Through extensive studies of dynamical system modeling cellular growth and reproduction, we find evidence that complexity arises in multicellular organisms naturally through evolution. Without any elaborate control mechanism, these systems can exhibit complex pattern formation with spontaneous cell differentiation. Such systems employ a ``cooperative'' use of resources and maintain a larger growth speed than simple cell systems, which exist in a homogeneous state and behave ``selfishly.'' The relevance of the diversity of chemicals and reaction dynamics to the growth of a multicellular organism is demonstrated. Chaotic biochemical dynamics are found to provide the multipotency of stem cells.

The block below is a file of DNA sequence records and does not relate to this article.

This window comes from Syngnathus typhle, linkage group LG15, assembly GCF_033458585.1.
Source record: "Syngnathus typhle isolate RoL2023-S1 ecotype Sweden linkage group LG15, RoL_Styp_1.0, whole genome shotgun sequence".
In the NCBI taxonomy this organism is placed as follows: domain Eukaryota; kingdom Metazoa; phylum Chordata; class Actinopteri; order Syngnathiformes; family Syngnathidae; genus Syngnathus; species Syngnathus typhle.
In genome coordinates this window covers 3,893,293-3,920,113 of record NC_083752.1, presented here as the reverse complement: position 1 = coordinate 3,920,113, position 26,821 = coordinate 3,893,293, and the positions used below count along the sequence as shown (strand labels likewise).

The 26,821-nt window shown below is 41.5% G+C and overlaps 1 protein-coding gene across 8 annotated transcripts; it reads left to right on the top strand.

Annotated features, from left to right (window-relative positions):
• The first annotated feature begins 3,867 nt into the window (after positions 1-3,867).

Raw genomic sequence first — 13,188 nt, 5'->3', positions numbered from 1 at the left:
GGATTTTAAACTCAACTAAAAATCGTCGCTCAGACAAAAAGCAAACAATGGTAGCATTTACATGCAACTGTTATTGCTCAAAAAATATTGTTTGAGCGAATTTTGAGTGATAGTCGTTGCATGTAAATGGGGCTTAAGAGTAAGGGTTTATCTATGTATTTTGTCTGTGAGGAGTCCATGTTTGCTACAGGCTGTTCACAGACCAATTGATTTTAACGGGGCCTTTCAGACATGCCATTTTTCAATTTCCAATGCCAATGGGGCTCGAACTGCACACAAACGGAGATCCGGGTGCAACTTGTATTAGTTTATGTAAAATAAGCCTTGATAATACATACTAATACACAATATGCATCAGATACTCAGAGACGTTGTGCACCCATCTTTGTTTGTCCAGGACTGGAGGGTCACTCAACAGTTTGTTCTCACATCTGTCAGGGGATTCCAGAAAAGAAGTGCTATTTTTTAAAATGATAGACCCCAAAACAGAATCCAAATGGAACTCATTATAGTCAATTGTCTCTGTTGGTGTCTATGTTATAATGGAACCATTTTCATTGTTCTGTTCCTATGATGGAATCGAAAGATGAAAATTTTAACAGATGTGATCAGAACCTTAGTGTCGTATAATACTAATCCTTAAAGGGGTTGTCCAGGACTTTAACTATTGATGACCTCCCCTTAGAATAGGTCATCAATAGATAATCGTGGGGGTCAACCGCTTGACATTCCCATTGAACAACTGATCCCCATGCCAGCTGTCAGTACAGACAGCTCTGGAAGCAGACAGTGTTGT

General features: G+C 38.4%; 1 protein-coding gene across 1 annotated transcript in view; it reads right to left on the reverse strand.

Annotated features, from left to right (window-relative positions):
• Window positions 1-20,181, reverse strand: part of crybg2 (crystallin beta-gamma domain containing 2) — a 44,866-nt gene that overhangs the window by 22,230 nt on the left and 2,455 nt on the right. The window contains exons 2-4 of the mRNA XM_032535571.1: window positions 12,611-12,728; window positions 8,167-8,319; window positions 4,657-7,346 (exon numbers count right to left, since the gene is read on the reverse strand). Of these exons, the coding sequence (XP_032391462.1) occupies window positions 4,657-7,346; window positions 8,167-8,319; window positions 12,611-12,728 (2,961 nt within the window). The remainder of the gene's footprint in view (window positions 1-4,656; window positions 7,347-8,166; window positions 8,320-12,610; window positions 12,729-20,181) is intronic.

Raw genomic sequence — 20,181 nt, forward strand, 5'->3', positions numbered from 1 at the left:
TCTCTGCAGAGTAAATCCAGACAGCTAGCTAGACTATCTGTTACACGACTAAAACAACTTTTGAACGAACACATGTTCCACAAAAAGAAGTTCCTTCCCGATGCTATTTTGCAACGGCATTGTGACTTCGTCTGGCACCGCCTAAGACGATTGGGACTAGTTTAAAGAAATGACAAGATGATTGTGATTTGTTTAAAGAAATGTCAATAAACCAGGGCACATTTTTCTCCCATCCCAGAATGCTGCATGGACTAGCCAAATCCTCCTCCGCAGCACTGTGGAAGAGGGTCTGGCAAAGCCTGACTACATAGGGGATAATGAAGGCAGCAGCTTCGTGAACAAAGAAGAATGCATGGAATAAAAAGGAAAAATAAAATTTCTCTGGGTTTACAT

Physical Review Letters
- Pub Date:
- June 2000
- Nonlinear Sciences - Adaptation and Self-Organizing Systems;
- Condensed Matter - Disordered Systems and Neural Networks;
- Quantitative Biology
- 6 pages, 2 figures, Physical Review Letters, 84, 6130, (2000)